Bizarre Tentacle-Trailing Rare Deep-Sea Creature Caught On Video Surprises Expedition Scientists
Expedition scientists had their minds blown after seeing a bizarre sea creature with long tentacles. The exciting discovery of rarely seen species was made at the bottom of the ocean where some of the most elusive marine life dwell. This proves that many undiscovered deep-sea creatures are still lurking around in the oceans. But thanks to advanced technology, researchers can now capture some of them on camera. So, what have scientists come to know from their latest find?
10 Scientists of the Ocean Exploration Trust, NOAA, took a video of a sea pen in the Pacific Ocean
After viewing a new footage of a giant, strange-looking sea creature with tentacles floating slowly in the depths of the Pacific Ocean, researchers weren’t sure if what they saw was a new species. They weren’t sure whether they had just spotted a rare creature or something undocumented and could potentially be a new species.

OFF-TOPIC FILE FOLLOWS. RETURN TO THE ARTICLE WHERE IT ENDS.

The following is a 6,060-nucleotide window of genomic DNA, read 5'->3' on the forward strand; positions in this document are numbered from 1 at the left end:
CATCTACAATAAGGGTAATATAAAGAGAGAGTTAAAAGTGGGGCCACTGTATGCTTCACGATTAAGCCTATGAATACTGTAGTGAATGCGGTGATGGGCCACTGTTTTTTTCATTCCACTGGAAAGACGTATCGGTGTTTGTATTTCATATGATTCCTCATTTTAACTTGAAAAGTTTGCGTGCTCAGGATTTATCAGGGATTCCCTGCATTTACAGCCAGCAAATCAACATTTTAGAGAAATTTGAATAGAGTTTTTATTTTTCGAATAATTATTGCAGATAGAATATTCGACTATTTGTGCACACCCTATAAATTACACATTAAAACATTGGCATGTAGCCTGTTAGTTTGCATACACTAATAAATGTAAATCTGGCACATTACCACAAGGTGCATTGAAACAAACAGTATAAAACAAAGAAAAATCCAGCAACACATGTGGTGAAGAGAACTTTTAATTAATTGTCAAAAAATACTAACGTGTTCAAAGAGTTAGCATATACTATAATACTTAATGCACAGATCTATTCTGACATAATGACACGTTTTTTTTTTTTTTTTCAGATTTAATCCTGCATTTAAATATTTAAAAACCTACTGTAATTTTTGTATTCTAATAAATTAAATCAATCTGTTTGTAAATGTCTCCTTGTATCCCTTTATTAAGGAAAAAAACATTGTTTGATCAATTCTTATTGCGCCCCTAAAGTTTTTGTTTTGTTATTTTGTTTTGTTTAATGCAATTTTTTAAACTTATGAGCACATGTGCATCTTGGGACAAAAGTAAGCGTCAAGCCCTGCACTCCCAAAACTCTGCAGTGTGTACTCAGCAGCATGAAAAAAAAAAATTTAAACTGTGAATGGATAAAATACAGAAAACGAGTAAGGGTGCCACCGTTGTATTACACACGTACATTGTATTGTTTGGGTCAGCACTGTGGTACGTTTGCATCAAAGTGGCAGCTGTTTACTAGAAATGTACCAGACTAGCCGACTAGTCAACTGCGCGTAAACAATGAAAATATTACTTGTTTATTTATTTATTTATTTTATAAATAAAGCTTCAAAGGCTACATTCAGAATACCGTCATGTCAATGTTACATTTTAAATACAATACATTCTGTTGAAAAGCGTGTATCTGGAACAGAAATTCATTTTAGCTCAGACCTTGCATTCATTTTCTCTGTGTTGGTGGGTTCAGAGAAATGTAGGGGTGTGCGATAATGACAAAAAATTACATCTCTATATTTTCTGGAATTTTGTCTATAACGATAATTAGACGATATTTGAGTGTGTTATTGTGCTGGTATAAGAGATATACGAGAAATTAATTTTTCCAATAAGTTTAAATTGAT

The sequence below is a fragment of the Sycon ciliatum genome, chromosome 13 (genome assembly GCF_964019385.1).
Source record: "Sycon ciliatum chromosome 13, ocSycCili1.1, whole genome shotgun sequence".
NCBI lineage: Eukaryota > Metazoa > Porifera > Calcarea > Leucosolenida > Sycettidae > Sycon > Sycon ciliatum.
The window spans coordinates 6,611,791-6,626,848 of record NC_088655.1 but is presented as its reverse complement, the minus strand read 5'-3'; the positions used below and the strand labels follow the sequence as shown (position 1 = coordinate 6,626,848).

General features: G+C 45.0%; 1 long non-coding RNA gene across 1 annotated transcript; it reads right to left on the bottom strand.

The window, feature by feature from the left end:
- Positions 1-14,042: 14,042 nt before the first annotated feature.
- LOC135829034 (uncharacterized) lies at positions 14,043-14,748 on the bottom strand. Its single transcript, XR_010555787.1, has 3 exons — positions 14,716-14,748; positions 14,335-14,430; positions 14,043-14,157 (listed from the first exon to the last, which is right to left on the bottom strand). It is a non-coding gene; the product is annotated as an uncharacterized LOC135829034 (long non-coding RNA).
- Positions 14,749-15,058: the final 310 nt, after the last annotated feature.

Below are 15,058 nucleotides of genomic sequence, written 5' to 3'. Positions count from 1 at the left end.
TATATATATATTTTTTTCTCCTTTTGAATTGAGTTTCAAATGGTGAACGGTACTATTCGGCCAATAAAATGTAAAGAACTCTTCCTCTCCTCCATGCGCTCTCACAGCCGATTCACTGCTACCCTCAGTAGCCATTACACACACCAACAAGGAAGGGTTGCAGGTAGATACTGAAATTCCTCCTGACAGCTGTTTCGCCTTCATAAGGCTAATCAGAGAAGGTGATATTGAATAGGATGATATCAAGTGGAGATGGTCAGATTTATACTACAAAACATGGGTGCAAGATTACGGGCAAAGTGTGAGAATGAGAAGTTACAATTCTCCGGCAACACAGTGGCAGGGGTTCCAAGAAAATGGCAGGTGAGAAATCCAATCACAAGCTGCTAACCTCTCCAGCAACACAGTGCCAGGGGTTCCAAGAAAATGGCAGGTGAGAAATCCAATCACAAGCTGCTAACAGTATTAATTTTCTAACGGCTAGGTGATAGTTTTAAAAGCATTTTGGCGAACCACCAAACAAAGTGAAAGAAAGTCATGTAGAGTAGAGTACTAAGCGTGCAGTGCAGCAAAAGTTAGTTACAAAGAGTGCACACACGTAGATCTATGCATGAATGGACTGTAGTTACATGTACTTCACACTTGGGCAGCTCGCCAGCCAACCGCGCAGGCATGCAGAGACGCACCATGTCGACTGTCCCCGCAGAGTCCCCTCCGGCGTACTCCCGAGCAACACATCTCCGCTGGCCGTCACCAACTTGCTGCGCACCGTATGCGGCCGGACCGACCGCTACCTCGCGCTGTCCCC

9 An ROV from the E/V Nautilus recorded the video
A group of scientists saw the strange animal while they were on the research ship E/V Nautilus. This ship is used by the Ocean Exploration Trust, a non-profit organization conducting deep-sea research. In a recently released video, the expedition researchers oohed and aahed as images of the strange creature came into focus. Off-camera, one of the scientists on board can be heard saying, “My mind is blown right now.” The boat’s remotely operated vehicle (ROV) was exploring and scanning the ocean floor when it spotted the tentacled spectacle. Moving the ROV closer to the strange sight, another scientist joked, “I’m not on the edge of my seat or nothing.”
A few minutes later, the scientists saw another one of the strange creatures nearby, but they couldn’t record a video of it.
8 The creature looked like a bizarre floating flower
With tentacles extending 16 inches (40 centimeters) from a nearly 7-foot-long (2-meter) stalk and a single feeding polyp surrounded by barbed tentacles that looked like spiky petals, the creature looked like a bizarre, free-swimming flower about the size of the ROV. It was discovered and recorded in July 2022 at a depth of 9,823 feet (2,994 m) near an unexplored seamount north of Johnston Atoll, an unincorporated U.S. territory, and a National Wildlife Refuge in the Pacific Ocean west of Hawaii.